I have combined 3 products.
Outdoors Grill Co. 34" Smoky Mountain Gas Smoker:
The Bradley smoke generator (not the cabinet just the generator):
A Char Griller offset firebox:
An extended stack is mounted on top for better control and rain resistance:
The intent was to create a flexible arrangement where I could use electric, gas, and wood, as needed. I wanted to extend my smoking times without having to constantly attend to the needs of the box, and I wanted to be able to do a range of somewhat cold for seafood and some fish to full-blown 12-hours worth of brisket or pork butt. In between, I wanted to do a whole lot of yakibuta (char sue), ribs, other items that take an intermediate amount of time with varying temperature and smoke requirements.
As I said in the previous post, the Bradley is gone – I haven’t really missed it yet – but I might, and I will buy another unit if I do. I still have a stock of the wood disks I spent real money on. I have a piece of plate steel that I can mount on the hole when I remove the Bradley.
The SMGS has two large port intakes on the sides. I have cut them out and mounted the Bradley mounting panel on the left side – the Bradley smoke generator hooks up to that panel as it does to the Bradley box itself. I have mounted (pop-riveted) a lip, as those used for laundry dryer outlet hoses) on the right side. I popped a piece on the left of the firebox with the same lip, and I connect the two with a short flexible outlet hose and large hose clamps. This was meant to become more permanent – I was going to create a decent base for the firebox. This hasn’t happened yet – I have it on some bricks. That’s why there are no pictures – it really is a rube Goldberg setup – I would say, “for now”, and that I’m improving it, but it is the way it is and has been for over a year, and I’ve used it dozens of times and have not done anything to clean it up – so as I say to my wife – don’t hold your breath.
The SMGS is open at the bottom with a big gas burner mounted. I have made a 15x15” panel that fits over the burner that close off the bottom when it’s not in use.
So how is this monster used?
For scallops, stuffed jalapenos, mussels, small fishes like trout, (I never did smoke cheese), I would put everything on the top rack on a piece of screen, and use the Bradley. Close off the bottom, open the top wide, and let the Bradley do the work. Since it broke, I have been using wood, with no gas. With the Bradley, I sometimes didn’t have enough heat and had to finish off on the weber. With the wood, I usually have too much heat, even with the incoming damper closed almost off – but it works out ok. There’s a decent amount of smoke on the product and it’s not too dry. Now with the colder weather, it will probably be even better.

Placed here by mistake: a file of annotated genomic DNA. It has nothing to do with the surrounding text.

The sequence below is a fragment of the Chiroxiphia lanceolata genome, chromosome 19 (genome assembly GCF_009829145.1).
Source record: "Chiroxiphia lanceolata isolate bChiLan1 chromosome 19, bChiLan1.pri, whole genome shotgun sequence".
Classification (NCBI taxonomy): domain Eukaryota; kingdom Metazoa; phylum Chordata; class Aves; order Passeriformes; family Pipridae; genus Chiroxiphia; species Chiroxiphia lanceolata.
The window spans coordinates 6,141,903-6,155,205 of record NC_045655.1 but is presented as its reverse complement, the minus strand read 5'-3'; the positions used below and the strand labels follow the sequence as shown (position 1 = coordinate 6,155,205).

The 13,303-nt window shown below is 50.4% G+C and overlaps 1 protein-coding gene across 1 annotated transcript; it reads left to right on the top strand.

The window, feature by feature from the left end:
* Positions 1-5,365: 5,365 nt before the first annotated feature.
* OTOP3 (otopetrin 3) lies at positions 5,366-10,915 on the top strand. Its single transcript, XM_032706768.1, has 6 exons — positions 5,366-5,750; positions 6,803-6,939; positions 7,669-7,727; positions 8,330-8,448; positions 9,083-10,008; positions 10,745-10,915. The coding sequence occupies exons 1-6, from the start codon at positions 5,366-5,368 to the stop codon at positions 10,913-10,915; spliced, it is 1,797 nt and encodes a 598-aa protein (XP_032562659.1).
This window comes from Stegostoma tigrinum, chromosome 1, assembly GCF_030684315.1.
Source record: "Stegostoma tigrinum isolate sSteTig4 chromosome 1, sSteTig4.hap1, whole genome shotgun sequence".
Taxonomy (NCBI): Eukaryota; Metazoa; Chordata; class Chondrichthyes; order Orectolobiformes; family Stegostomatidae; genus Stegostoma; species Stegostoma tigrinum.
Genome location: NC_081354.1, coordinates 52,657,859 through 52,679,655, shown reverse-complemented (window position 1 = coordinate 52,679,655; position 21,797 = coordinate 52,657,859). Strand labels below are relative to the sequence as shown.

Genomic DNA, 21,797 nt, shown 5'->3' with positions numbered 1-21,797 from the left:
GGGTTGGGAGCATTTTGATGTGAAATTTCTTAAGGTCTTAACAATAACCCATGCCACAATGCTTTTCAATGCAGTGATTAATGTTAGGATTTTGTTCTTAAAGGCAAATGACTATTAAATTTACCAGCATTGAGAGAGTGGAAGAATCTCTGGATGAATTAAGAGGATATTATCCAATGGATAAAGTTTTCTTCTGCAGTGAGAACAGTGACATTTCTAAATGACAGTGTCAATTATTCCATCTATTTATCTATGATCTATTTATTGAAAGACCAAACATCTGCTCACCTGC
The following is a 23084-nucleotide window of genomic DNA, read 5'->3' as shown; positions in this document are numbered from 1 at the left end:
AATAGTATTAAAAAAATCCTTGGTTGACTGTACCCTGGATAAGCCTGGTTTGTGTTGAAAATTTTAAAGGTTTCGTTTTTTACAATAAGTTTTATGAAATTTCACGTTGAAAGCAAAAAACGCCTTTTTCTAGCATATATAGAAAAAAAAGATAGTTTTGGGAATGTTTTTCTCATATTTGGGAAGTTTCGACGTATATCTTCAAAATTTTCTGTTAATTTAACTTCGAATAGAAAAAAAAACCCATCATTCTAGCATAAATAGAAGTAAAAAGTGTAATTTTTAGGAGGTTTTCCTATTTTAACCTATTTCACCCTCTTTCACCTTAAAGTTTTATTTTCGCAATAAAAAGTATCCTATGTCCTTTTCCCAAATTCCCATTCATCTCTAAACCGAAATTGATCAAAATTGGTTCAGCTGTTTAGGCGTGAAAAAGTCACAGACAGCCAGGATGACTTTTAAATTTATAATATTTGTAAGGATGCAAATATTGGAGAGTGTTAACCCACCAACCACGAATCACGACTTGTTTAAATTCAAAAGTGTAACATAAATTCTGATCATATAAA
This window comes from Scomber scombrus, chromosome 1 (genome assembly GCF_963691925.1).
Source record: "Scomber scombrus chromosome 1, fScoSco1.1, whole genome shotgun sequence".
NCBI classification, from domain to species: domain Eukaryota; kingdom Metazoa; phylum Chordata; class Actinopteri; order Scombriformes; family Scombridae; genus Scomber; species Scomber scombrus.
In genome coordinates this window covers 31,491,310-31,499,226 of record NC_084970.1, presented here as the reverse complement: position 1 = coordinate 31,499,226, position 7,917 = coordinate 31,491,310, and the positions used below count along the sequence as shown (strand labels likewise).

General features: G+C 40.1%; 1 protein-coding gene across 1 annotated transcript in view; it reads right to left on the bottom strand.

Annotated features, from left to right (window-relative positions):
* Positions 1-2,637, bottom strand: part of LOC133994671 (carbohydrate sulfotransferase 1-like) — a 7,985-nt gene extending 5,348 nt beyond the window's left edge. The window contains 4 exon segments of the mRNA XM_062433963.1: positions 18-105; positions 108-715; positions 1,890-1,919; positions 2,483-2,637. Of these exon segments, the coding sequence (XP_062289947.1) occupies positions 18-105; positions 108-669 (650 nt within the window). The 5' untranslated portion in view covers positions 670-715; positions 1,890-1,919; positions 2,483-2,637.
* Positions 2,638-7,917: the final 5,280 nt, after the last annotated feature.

For big time smoke (pastrami, bbq brisket, pulled pork shoulder or butt), I use wood and gas. I start the fire (I use a chimney right in the smoker with the door open and let the gas grill light up the real wood charcoal), then dump the lit charcoal in the box and put on a piece or two of wood. Open up the dampers all the way. Turn on the gas set low to medium – and once the wood is going and the meat is on, adjust the temp between the gas and the dampers so it’s cooking at 250 or so. This will last all day - for more, I just throw another log on.
Salmon (hot-smoked), ribs, yakibuta, all fall in between – about 4 hours at 200-225. I would still use both wood and gas, just with the gas at a lower setting. There are items that you have to get creative with - like duck breasts. But there is always the option of finishing items off on the Weber (e.g.- to crisp up the skin).
The comment about cold smoking hams, below, is very interesting. My own schwarzwald schinken! I will be giving this a lot of thought and research. A quick look in Ruhlman and Poleyn’s Charcuterie reveals very little. It says that most hams and sausages are air dried, with smoking used more, proportionately, as you go north. They say that some cover their hams with lard to keep it moist, but there is no specific recipe. Maybe I’ll go visit the folks at Karl’s Sausage Haus in Saugus to ask them how they make theirs.